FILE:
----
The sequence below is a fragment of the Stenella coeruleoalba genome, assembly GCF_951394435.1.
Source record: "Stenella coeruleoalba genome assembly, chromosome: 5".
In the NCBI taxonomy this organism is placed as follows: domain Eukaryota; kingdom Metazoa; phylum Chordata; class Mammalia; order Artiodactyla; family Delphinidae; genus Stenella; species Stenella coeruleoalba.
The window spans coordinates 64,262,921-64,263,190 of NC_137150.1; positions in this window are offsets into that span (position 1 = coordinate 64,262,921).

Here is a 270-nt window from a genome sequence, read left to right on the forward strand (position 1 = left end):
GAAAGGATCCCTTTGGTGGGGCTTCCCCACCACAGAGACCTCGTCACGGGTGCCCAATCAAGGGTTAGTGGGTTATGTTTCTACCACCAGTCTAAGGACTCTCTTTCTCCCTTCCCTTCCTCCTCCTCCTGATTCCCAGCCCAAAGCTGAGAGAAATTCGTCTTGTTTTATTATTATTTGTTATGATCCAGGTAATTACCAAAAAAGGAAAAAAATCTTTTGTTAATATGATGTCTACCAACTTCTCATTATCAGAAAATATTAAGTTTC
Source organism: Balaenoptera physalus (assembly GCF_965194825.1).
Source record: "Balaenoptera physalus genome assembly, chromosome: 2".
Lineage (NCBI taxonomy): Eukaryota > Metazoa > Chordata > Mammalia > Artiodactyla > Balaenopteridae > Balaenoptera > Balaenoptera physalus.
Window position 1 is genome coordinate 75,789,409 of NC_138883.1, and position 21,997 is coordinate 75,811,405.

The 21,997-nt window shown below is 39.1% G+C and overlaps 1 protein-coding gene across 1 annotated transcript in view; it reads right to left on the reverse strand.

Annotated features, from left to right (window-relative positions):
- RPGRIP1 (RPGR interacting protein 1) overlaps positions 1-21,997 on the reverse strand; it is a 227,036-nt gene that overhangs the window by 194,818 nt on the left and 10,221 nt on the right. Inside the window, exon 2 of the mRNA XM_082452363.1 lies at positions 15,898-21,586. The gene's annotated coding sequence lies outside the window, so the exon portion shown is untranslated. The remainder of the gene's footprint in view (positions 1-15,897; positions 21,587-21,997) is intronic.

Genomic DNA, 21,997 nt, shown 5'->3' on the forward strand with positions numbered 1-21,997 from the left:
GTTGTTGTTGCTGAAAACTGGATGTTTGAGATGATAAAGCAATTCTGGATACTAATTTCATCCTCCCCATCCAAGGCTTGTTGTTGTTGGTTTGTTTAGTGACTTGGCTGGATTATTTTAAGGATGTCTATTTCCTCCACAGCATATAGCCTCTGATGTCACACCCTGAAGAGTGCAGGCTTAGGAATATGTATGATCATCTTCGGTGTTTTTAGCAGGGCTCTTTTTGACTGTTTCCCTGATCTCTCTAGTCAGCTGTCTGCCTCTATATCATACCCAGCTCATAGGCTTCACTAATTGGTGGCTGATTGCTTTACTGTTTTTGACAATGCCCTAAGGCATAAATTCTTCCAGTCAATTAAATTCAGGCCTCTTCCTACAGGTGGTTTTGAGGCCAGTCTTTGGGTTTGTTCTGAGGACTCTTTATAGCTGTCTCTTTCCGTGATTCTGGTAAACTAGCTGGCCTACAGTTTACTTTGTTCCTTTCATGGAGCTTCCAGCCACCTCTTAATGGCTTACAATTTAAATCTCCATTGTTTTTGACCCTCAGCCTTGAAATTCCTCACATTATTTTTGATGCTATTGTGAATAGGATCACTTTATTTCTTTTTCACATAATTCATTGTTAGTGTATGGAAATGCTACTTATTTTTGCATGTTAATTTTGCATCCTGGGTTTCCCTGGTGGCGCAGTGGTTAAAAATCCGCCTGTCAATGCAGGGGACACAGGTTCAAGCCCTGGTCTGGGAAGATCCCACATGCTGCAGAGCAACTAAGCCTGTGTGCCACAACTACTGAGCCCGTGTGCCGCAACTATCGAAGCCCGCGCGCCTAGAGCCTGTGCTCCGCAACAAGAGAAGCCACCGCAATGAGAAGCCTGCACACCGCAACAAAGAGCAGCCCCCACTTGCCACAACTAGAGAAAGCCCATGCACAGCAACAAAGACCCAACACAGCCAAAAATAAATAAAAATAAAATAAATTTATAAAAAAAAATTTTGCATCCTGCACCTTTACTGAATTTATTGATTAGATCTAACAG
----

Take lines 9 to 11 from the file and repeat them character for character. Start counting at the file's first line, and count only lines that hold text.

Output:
Lineage (NCBI taxonomy): Eukaryota > Metazoa > Chordata > Mammalia > Artiodactyla > Balaenopteridae > Balaenoptera > Balaenoptera physalus.
Window position 1 is genome coordinate 75,789,409 of NC_138883.1, and position 21,997 is coordinate 75,811,405.

The 21,997-nt window shown below is 39.1% G+C and overlaps 1 protein-coding gene across 1 annotated transcript in view; it reads right to left on the reverse strand.